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Marisa Howard-Karp, MS
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April 28, 2020

Families First Emergency Paid Leave: what does it mean for families of children with disabilities?

Families of children with disabilities really need to know the facts because many of us may need to use this leave. Schools are closed and those of us lucky enough to work remotely are trying to work from the coat closet at home (just me?).

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Update: As of 12/28/2020, it appears that employers will no longer be required to pay for emergency family leave except in individual states that provide this benefit already. This limits workers’ ability to quarantine after COVID-19 exposure or care for a child or adult with a disability whose school or day care is closed. It is not yet clear if employers will be required to pay for sick leave for workers who have COVID-19. We will update this post as soon as more information becomes available.

You may have heard about the new Emergency Paid Leave policy (also called the Families First Coronavirus Response Act).

Maybe you already know that this is a policy that allows you to take time off from work and still get paid. But do you really know about it? I asked some friends, who helpfully reported things like:

“It’s a myth!”

“It’s a unicorn!” 

“That’s COVID paid sick leave, right? So you only get it if you get coronavirus.”

“It’s real but they pay you in popcorn!” 

“It exists but only, like,19 people qualify!”

Families of children with disabilities really need to know the facts because many of us may need to use this leave. Schools are closed and those of us lucky enough to work remotely are trying to work from the coat closet at home (just me?). At the same time, our kids need meltdown management, diabetes care, help with a snack, supervision while they run around the yard like maniacs, homeschooling support, help with another snack, help with a bath because their PCA can’t be here, support for telemedicine speech therapy, or constant stimulation all day so they don’t take the house apart. Did I mention help with a snack?

For most of us, this is really hard. For some of us, it’s impossible. That’s where Paid Leave comes in.

On April 1st, two new federal Emergency Paid Leave bills went into effect: Emergency Paid Sick Leave and Emergency Paid Family Leave. These bills allow people who qualify to take time off work if they are sick from coronavirus or – and this is important – if they are caring for someone else for reasons related to coronavirus.

How do you know if you qualify? You need to work for a company with 50-500 people. This includes most employees of local and state government. If you work for a company with fewer than 50 people, you may still qualify, but it’s up to your employer. Same goes for first responders and health care workers. (Our friends at Moms Rising/Mamas con Poder have a petition to Congress you can sign asking them to include these workers too).

Federal employees don’t qualify for Paid Family Leave, but might still qualify for Paid Sick Leave (more on this in a minute).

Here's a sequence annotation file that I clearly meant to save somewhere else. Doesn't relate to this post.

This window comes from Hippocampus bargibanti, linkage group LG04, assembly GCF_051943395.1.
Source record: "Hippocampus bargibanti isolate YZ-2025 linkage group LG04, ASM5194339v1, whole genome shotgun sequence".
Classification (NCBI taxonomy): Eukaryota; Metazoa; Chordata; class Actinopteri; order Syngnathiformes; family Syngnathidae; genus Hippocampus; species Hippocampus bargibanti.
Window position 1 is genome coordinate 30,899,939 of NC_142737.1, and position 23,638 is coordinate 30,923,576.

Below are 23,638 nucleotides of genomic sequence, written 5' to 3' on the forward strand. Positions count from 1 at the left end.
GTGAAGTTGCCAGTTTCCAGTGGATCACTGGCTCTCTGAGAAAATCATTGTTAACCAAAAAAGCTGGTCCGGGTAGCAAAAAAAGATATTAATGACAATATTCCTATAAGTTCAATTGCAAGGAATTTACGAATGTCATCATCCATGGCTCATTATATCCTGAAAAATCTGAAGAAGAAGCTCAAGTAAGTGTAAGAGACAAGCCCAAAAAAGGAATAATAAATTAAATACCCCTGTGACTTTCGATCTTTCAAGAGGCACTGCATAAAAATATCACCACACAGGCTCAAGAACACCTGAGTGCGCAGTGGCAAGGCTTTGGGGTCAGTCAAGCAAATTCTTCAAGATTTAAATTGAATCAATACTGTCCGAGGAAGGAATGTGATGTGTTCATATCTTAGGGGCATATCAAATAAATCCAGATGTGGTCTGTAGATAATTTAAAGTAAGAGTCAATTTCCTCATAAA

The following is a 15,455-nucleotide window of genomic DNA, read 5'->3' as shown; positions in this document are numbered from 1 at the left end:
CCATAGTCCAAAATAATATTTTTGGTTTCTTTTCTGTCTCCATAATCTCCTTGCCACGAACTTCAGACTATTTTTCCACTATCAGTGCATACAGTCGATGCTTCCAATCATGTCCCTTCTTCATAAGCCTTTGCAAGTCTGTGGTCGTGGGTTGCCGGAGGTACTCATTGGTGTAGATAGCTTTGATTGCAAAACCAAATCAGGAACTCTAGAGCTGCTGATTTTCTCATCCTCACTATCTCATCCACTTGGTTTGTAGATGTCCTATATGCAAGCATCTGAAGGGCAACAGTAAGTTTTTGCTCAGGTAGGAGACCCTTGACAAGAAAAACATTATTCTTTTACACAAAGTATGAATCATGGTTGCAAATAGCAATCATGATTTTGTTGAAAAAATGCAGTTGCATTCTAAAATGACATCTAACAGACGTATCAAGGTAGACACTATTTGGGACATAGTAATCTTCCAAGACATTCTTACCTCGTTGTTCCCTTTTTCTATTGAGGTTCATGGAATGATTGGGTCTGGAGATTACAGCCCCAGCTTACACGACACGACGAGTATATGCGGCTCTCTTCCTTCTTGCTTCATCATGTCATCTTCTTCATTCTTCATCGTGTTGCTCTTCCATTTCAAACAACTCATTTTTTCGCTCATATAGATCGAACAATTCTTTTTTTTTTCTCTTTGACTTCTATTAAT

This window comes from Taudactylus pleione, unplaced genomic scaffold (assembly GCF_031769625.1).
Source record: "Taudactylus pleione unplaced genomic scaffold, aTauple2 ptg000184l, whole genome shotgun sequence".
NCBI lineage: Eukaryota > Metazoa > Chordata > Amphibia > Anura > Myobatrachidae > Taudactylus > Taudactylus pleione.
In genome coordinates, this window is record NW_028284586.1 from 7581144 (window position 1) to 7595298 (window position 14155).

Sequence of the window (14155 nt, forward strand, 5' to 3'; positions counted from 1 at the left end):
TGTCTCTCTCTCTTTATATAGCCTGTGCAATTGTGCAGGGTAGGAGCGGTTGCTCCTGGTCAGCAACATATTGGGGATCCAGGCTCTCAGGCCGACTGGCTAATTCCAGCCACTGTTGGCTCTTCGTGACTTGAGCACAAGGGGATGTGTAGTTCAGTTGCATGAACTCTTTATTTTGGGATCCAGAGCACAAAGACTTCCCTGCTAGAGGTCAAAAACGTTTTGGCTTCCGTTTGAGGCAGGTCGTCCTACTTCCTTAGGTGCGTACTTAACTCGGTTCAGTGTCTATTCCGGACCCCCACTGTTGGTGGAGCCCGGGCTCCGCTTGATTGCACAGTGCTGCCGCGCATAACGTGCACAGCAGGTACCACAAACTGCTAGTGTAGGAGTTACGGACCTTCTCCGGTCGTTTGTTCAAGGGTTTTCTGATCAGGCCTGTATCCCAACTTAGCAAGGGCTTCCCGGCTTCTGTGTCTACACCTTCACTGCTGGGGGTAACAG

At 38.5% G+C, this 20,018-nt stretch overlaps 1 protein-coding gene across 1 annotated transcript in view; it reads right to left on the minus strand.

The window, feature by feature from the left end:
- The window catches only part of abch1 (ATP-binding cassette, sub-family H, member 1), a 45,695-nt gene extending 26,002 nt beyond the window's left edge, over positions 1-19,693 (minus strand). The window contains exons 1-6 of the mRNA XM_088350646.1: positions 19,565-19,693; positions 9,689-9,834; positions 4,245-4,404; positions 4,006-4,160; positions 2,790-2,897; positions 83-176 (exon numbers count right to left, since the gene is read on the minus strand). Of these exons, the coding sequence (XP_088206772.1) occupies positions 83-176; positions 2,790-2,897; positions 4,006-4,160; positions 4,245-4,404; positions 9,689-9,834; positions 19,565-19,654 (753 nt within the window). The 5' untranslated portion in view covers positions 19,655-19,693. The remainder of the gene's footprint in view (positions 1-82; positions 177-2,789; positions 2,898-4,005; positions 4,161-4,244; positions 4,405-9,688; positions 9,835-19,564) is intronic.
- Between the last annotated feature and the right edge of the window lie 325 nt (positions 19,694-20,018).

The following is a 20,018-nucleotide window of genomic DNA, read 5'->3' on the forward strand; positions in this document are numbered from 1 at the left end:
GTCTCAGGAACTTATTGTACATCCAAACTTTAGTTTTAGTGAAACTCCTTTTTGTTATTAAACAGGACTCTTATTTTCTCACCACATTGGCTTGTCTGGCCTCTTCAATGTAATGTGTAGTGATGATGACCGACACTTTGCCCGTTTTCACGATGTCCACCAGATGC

With both forms of leave, you will have the same or equivalent job when you go back to work. You can’t be discriminated against, disciplined, or fired for taking this leave.

What’s the difference between the two kinds of paid leave?

Emergency Paid Sick Leave lets you take up to 2 weeks off if you can’t work because you are sick with coronavirus or caring for someone in your family who is sick with it. You can also use this leave to care for a child (including a disabled adult child) or a parent whose usual school, care center, or care provider is closed or unavailable because of coronavirus.

Emergency Paid Family Leave lets you take up to 10 weeks off if you can’t work because you are caring for a child (again, including a disabled adult child) whose usual school, care center, or care provider is closed or unavailable because of coronavirus. This is on top of the 2 weeks for Paid Sick Leave.

It’s important to know that if you have already used your regular Family and Medical Leave Act (FMLA) leave this year, you might not qualify for emergency leave. (This is complicated. Check out #9 on this page). But if you live in Massachusetts or another state with its own paid family leave, you might qualify for more time or more pay.

This is complicated, so we created this infographic to help you sort this out.

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What you can do

The first thing to do if you think you need to take Emergency Paid Leave is talk to your employer. If you’re worried about your rights or your employer is not sure if you qualify,  call the free, confidential helpline at A Better Balance: 1-833-NEED-ABB (633-3222).

We are grateful to Moms Rising/Mamas con Poder for their advocacy and research on this issue. Please refer to their website for more details and information.

  • Marisa Howard-Karp, MS

    Chief Operating Officer

    Marisa Howard-Karp has spent her career in public health working on improving access to health care and services. As a parent and caregiver to four children with disabilities, she has had a crash course in navigating complex services and loves being able to think about how to make that system easier for other families. She’s a non-profit lifer and a Georgia native who has made her home in the Boston area.

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